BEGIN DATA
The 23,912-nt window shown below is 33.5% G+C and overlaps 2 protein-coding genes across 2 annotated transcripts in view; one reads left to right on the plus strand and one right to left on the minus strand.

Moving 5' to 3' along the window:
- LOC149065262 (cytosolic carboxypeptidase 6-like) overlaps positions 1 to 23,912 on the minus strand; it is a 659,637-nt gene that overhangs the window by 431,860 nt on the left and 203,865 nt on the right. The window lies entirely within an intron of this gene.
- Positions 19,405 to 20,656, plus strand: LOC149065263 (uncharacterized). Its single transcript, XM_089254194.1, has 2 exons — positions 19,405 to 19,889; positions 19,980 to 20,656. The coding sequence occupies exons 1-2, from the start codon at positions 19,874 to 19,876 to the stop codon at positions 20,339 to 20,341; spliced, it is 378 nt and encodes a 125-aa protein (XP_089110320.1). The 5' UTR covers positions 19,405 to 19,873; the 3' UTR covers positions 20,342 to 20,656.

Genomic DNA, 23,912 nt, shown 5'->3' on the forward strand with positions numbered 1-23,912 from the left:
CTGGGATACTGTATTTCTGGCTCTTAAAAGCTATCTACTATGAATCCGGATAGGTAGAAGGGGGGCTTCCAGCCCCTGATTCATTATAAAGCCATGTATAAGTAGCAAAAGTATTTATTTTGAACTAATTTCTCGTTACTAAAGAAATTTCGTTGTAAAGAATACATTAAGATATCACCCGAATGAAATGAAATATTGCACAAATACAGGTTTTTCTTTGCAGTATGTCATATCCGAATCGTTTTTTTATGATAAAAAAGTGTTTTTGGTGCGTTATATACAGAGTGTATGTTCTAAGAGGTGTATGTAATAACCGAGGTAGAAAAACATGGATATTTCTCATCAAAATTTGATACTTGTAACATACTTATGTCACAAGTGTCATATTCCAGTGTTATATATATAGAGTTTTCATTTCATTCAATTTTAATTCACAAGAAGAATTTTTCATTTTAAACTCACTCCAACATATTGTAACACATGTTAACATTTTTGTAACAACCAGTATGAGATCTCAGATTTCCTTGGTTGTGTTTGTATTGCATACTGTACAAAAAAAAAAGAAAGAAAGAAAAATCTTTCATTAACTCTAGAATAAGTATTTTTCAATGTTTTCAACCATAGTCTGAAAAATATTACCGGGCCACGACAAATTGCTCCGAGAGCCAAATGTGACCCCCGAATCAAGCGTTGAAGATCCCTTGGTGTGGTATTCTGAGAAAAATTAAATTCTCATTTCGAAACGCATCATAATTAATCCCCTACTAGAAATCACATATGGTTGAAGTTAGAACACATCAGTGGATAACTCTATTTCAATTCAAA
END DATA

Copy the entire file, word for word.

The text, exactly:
The 23,912-nt window shown below is 33.5% G+C and overlaps 2 protein-coding genes across 2 annotated transcripts in view; one reads left to right on the plus strand and one right to left on the minus strand.

Moving 5' to 3' along the window:
- LOC149065262 (cytosolic carboxypeptidase 6-like) overlaps positions 1 to 23,912 on the minus strand; it is a 659,637-nt gene that overhangs the window by 431,860 nt on the left and 203,865 nt on the right. The window lies entirely within an intron of this gene.
- Positions 19,405 to 20,656, plus strand: LOC149065263 (uncharacterized). Its single transcript, XM_089254194.1, has 2 exons — positions 19,405 to 19,889; positions 19,980 to 20,656. The coding sequence occupies exons 1-2, from the start codon at positions 19,874 to 19,876 to the stop codon at positions 20,339 to 20,341; spliced, it is 378 nt and encodes a 125-aa protein (XP_089110320.1). The 5' UTR covers positions 19,405 to 19,873; the 3' UTR covers positions 20,342 to 20,656.

Genomic DNA, 23,912 nt, shown 5'->3' on the forward strand with positions numbered 1-23,912 from the left:
CTGGGATACTGTATTTCTGGCTCTTAAAAGCTATCTACTATGAATCCGGATAGGTAGAAGGGGGGCTTCCAGCCCCTGATTCATTATAAAGCCATGTATAAGTAGCAAAAGTATTTATTTTGAACTAATTTCTCGTTACTAAAGAAATTTCGTTGTAAAGAATACATTAAGATATCACCCGAATGAAATGAAATATTGCACAAATACAGGTTTTTCTTTGCAGTATGTCATATCCGAATCGTTTTTTTATGATAAAAAAGTGTTTTTGGTGCGTTATATACAGAGTGTATGTTCTAAGAGGTGTATGTAATAACCGAGGTAGAAAAACATGGATATTTCTCATCAAAATTTGATACTTGTAACATACTTATGTCACAAGTGTCATATTCCAGTGTTATATATATAGAGTTTTCATTTCATTCAATTTTAATTCACAAGAAGAATTTTTCATTTTAAACTCACTCCAACATATTGTAACACATGTTAACATTTTTGTAACAACCAGTATGAGATCTCAGATTTCCTTGGTTGTGTTTGTATTGCATACTGTACAAAAAAAAAAGAAAGAAAGAAAAATCTTTCATTAACTCTAGAATAAGTATTTTTCAATGTTTTCAACCATAGTCTGAAAAATATTACCGGGCCACGACAAATTGCTCCGAGAGCCAAATGTGACCCCCGAATCAAGCGTTGAAGATCCCTTGGTGTGGTATTCTGAGAAAAATTAAATTCTCATTTCGAAACGCATCATAATTAATCCCCTACTAGAAATCACATATGGTTGAAGTTAGAACACATCAGTGGATAACTCTATTTCAATTCAAA